Monday, January 21, 2013

La Fiesta de la Cocina Mexicana

Pico de gallo, salsa verde, salsa chipotle


Like most non Mexicans, I grew up imagining that Mexican food was tacos, tacos, tortillas, tacos, beans and rice, tacos... And a little later tacos, tortillas, guacamole, tacos, refried beans, grated tasty cheese, tacos...Then there was something called chocolate mole chicken but that was just a passing plate in the night.

I stopped over in Mexico for a couple of days when I went as a brigadista picking coffee in Nicaragua in the mid 1980s. I spent half of that time in a dark hotel room being feverish and vomiting from something I ate on the street - probably a tortilla. But I did get to add quesadillas to my Mexican repertoire, and I remember still the extraordinary cafe con leche I had - the cafe came in a tall glass, black and strong; the leche came in a small tumbler, hot; the idea was to drop the glass of leche into the cafe and let the milk gently swirl up and mix with the coffee. In Nicaragua itself we brigadistas lived on a diet of gallo pinto - red beans and rice, and Chicha de Maiz (with brown cane sugar and maize in a thick soup which was brought to us in the coffee groves at mid-morning), and white rum bought in plastic bags, with chicken as a celebratory dinner on our last night on the finca.That was when I was involved in solidarity work with Latin American refugee groups in Australia, particularly as a member of an acoustic quartet Canto y Lucha (sorry, no YouTube . This led me to empanadas (not Mexican, I know) and cebiche.

I did also come back with a copy of The Cuisines of Mexico by Diana Kennedy, and it became the source of my guacamole, well-fried beans (not refried, as Kennedy pointed out, this being a mis-translation of the word refritos, though they continue to be called refried) and a chicken in red sesame seed sauce.

Strangely, it was not until years later I came across corn chips, and I will confess it was the packet kind, and I will confess also that I have devoured many in the time since. I also confess that I have rarely downed a tequila sunrise, let alone lick, sip, sucked, sipped salt, tequila and lime. (Apropos of nothing, except being cursed with a memory for trivia, one of my favourite bit characters in a Looney Tunes cartoon was named Tequila Mockingbird, now the name of a cocktail (with two distinct flavours), restaurants, blog and music group).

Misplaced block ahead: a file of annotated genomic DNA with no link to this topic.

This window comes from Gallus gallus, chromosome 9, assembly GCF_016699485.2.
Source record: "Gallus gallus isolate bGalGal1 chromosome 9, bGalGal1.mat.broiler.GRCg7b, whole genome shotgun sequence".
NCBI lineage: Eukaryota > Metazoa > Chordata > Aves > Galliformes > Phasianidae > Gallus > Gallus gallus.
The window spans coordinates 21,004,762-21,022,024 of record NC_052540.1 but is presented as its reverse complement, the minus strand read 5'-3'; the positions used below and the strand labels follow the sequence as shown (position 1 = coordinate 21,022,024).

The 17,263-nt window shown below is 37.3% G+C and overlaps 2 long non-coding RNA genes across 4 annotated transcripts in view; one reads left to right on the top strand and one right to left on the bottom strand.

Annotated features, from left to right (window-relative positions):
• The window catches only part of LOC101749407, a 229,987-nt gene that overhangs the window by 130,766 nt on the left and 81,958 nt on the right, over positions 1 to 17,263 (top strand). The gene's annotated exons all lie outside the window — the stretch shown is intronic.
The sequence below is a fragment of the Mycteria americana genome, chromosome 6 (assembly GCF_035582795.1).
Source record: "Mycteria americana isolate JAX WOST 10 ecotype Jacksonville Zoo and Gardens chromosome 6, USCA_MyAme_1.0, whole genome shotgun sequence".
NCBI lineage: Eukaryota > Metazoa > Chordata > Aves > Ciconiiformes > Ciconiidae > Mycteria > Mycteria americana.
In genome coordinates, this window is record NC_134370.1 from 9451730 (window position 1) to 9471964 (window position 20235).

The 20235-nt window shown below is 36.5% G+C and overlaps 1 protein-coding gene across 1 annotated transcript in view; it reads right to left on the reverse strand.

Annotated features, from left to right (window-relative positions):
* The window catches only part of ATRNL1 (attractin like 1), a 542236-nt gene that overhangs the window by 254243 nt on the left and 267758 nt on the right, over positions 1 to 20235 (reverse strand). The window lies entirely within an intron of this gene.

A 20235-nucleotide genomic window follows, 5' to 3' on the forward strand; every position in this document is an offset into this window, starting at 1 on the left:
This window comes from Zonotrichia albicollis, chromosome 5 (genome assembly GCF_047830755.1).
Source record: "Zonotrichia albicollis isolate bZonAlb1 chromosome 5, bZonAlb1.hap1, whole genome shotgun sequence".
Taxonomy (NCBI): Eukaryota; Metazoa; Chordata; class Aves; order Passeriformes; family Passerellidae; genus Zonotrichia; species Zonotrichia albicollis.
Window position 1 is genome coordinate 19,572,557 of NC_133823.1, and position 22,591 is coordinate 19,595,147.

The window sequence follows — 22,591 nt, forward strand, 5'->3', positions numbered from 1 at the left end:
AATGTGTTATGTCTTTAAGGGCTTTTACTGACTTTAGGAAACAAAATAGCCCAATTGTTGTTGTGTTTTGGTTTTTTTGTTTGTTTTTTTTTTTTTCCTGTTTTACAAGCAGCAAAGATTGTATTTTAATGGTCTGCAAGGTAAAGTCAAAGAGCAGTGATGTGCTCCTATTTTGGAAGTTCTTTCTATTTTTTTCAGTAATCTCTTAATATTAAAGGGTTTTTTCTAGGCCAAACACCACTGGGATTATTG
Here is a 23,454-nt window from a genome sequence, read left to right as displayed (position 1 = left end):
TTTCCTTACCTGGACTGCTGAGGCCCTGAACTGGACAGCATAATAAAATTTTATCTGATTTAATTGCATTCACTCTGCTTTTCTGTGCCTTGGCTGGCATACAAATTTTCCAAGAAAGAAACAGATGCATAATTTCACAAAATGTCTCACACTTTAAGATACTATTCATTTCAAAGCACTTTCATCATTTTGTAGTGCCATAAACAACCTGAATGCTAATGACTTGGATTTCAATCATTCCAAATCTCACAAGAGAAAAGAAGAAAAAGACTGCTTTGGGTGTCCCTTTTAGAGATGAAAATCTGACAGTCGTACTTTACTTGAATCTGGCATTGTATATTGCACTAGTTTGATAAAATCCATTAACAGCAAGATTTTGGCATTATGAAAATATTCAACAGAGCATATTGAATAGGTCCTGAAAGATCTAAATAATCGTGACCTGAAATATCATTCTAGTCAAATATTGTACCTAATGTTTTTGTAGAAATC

My appreciation of Mexican food took a big leap when my daughter Mary and her then boyf now husb Chris worked at Riders, a small restaurant above the Hopetoun Hotel in Surry Hills, run buy Mark and Anna who now run Rider Food. That was my first meeting with nopal salad (a fantastic use to which prickly pear cactus (Opuntia species) has not been put in Australia but could take over from the Cactoblastis cactorum if neo urban foragers and cash-strapped farmers put their minds and gloved hands to it) and also with fajitas.

Next stage of this journey to the Fiesta of the title of this blog, was Chris becoming manager of Beach Burrito cafes in Bondi and Newtown (and Chris and Mary spending time on Mexico on a pre-proposal gap year trip) and discovering the pleasures of frozen margaritas (and as another aside, I did once have down pat all the words to Jimmy Buffet's Wasting Away in Margaritaville) and Coronas with that jaunty slice of lemon stuffed down the neck on a hot summer night in Newtown.

You still with me, we're getting close to the meal reveal!

Then my niece Casey, living with Marilyn and me for a couple of years now, met up with Helen Garcia Garza, chef/proprietor at Fuego de la Tierra, bringing home Mexican sweets Helena made for her stall at the Bondi Farmers Market  - guayabate,thinly rolled guava paste with sweet caramel-like cajeta, sprinkled with lightly toasted crumbled pecans; alegrias, a puffed amaranth bar bound together with honey and brown cane sugar and pressed with nuts and raisins; mazapan de cacahuate, soft, creamy and crumbly peanut marzipan; jamoncillo, crumbly fudge made with ground pumpkin seed, ciruelas rellenas de almendras, prunes stuffed with a sweet vanilla and almond crumble, and pellizcos de tamarindo,sweet and sour tamarind blended with guajillo chili. It was fascinating to recognise the last two as sweets I ate as a child in Sri Lanka. I also had the pleasure of dipping into Helena's salsas.